A marble tribute to Wilson, founder of the Economist magazine, was created by Edinburgh sculptor John Steell in 1865, and for three decades up until last year it stood inside the weekly magazine’s old head office in London.
The 12ft-high marble sculpture was gifted to Wilson’s home town of Hawick after the magazine moved office, and it arrived in the town in August last year, taking pride of place outside Tower Knowe.
The statue was damaged last December, however, two fingertips from its right hand going missing.
Police were called in, but it was never established whether that damage was accidental or down to vandalism.
Potential weather damage is another cause for concern.
Hawick’s common good fund sub-committee has been looking for potential new homes indoors for the statue since March, with the heritage hub emerging as the front-runner.
Council officers have now raised concerns over such a move, though, citing potential problems with the load-bearing capabilities of the floors due to the building’s under-floor heating system.
The town’s Wilton Lodge Park museum was also looked at as a potential alternative home, but again concerns about the strength of its floors were raised.
Hawick and Hermitage councillor George Turnbull told this week’s meeting of the committee: “I think it definitely needs to be put inside, just for protection against vandalism and the elements.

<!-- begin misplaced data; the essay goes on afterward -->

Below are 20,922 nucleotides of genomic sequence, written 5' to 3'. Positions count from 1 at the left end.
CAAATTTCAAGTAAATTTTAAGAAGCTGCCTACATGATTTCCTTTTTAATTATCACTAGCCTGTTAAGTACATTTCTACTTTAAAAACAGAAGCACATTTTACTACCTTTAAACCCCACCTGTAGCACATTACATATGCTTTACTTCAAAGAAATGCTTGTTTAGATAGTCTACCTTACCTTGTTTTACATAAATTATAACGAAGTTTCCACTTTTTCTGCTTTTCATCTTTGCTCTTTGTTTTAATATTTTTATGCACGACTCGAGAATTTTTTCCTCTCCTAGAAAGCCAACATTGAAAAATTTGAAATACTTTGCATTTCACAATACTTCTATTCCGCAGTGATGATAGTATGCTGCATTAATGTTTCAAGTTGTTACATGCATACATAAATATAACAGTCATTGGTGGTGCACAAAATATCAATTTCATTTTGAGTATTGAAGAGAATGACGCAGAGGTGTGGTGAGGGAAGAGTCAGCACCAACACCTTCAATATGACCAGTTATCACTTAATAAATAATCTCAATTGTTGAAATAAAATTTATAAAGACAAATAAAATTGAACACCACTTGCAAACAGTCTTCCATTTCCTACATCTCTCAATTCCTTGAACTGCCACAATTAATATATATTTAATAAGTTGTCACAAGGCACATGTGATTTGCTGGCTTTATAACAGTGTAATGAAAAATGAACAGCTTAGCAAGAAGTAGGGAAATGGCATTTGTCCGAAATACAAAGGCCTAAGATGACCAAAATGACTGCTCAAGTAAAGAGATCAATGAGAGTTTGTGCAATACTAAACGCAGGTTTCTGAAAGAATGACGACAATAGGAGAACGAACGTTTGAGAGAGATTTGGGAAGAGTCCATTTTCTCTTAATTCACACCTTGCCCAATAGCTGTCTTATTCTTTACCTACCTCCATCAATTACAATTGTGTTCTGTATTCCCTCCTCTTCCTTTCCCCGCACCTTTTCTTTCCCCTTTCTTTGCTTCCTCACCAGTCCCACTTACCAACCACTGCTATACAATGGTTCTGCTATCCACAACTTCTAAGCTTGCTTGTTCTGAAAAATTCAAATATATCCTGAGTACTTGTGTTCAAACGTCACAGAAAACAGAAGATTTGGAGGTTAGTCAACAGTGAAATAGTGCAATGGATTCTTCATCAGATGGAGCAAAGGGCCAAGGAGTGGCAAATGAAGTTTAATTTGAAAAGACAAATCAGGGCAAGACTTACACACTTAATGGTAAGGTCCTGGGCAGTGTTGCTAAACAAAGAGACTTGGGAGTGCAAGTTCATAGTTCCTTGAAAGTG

“If there’s a problem with this venue, we may have to look at another location, but I think it has to be somewhere that is visible.
“The whole reasoning behind having him in the heritage hub was that he’d be looking along the high street towards his place of birth.”
Fellow Hawick and Hermitage councillor Davie Paterson added: “It has to be inside. For his own safety, put him inside.”
Members of the common good fund committee voted unanimously to give council officers the authority to seek structural engineering advice on the load-bearing capabilities of the heritage hub’s flooring.
Council officers have also sought quotes for repairing the statue, involving grafting new fingers onto one of its hands and re-attaching a thumb, and that work would be expected to cost £780.
Wilson, born in Hawick in 1805, was a businessman and politician.
He founded the Economist in 1843, as well as the now-defunct Chartered Bank of India, Australia and China in 1853.
He was later sent by Queen Victoria to India to establish a new paper currency and reconfigure the country’s finance system following the rebellion of 1857. He died a year later in Calcutta of dysentry at the age of 55, leaving a wife and six daughters.